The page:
Make Money Selling Your Own Artworks

Imagine how much money Vincent Van Gogh would have made if he had sold even a fourth of his close to 900 paintings and 1,100 drawings and sketches while he was alive.

For the record, his painting of his physician entitled “Portrait of Dr. Gachet” sold for a record US$82.5 million during the 1990 auction at Christie’s New York.  In contrast, the only work he actually sold when he was alive was the “Red Vineyard at Arles” (now housed in Moscow’s Pushkin Museum of Fine Arts) for 400 Francs.

Ending up as one of the world’s renowned artists and fetching millions of dollars for your art work might be the farthest thing in your mind right now, but you can still enjoy your passion and make a living from your talent.

Thousands of subject matters like nudes, portraits, landscapes have already been painted, drawn and sculpted by thousands of artists.  The good news is that there are equally as many subject matters, styles or media for expressing one’s artistic flair as there are artists.


Be Unique

So what separates the popular artists from the obscure?

It’s their UNIQUENESS.  People buy artwork that is different from others especially if these are not works of renowned artists. It could be hand-painted denims and t-shirts, jewellery, graphic designs for computer or cell phone wallpapers, clip art, fingernail art, or even art work using printers and copying machines.  If you don’t have any idea about how to get started, surf the web.  There are literally hundreds of sites which can help get your creative juices going.

Get Noticed

Nowadays, you need not display your work along a busy street or art gallery to get noticed.  The web can help you multiply your efforts without leaving your home. is one such community that’s open to everyone.  You can exhibit your art here and share it with others.  The site also lets you put together your free online profile and portfolio, establish connections and networks, interact and solicit feedback on your work and comment on others as well.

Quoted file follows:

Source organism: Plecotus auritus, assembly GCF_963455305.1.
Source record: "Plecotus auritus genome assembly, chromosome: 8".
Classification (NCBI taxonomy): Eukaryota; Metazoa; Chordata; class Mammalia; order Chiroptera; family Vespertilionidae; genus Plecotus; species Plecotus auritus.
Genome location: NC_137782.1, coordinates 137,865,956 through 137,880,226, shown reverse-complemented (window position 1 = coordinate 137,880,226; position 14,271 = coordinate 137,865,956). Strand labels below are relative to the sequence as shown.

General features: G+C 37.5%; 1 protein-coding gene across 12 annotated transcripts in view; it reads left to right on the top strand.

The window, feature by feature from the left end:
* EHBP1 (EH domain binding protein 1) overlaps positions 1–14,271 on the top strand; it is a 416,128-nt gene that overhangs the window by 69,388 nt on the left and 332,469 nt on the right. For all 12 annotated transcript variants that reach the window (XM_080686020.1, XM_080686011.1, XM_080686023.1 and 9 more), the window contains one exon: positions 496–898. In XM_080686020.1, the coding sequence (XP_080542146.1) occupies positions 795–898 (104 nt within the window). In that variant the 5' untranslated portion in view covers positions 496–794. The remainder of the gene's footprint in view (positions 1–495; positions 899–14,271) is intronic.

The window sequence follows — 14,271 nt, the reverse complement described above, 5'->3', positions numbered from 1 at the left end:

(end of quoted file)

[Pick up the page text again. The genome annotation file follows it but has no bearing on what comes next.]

And then there is the ever reliable Facebook, Blogs and Twitter.  You can also set up shop in a local flea market where hundreds of customers flock during weekends.

Wear It, Walk It

Another fun and visible way of getting your artwork noticed is to wear it, and walk it.

Have samples of your pieces printed on t-shirts, painted or embroidered on jeans and slacks, or transformed into fashion earrings.  T-shirts in particular are part of just about everyone’s wardrobe especially if it’s comfortable and made of good quality, so this could be a good medium for your artwork.

Art Galleries

If you decide on getting your art displayed in a gallery, avoid simply walking into one and submitting your portfolio.  No matter how professional looking it may be or how unique your artwork is, there’s a big chance your portfolio will end up in the “Important But Not Urgent” file.

While galleries are always on the lookout for new talent, they also have an array of activities and concerns to attend to.  Paintings to unpack.  Shows to hold.  Frames to order.  Customers to attend to.

The best way then is to get your work endorsed by artists who have had their work displayed in the gallery you have in mind.  Getting that person to put in a good word for you brings you closer to your goal.  Word-of-mouth and referrals by reputable individuals are sure to catch a gallery’s attention.


There is no hard and fast rule on how much you should sell your pieces.

Depending on how you and others value your work and what your intended market can afford, charge what people are willing to pay.  Don’t make the mistake of selling your work for less than what the average price of similar works are selling in the market for or you risk having your pieces seen as worthless.  Once you make a sale, never sell your other works for less.  The price should increase, so that it is eventually seen as a good investment for art lovers.

Limit Your Items

Another helpful tip is to limit the number of pieces you sell.  Assuming it’s worth the investment, your pieces will eventually go for a higher price because of its limited number.  If all goes well, you may soon find yourself making more money selling less of your work but at a higher price.

Making money from your own artwork requires a lot of self-confidence, patience and perseverance.  But one thing is for sure.  Buyers and patrons of your work will not be far behind if people find your work interesting and appealing, and know where to find it.

Are you making money selling your own art works or thinking about doing so? Be sure to share your comments, thoughts, ideas below…

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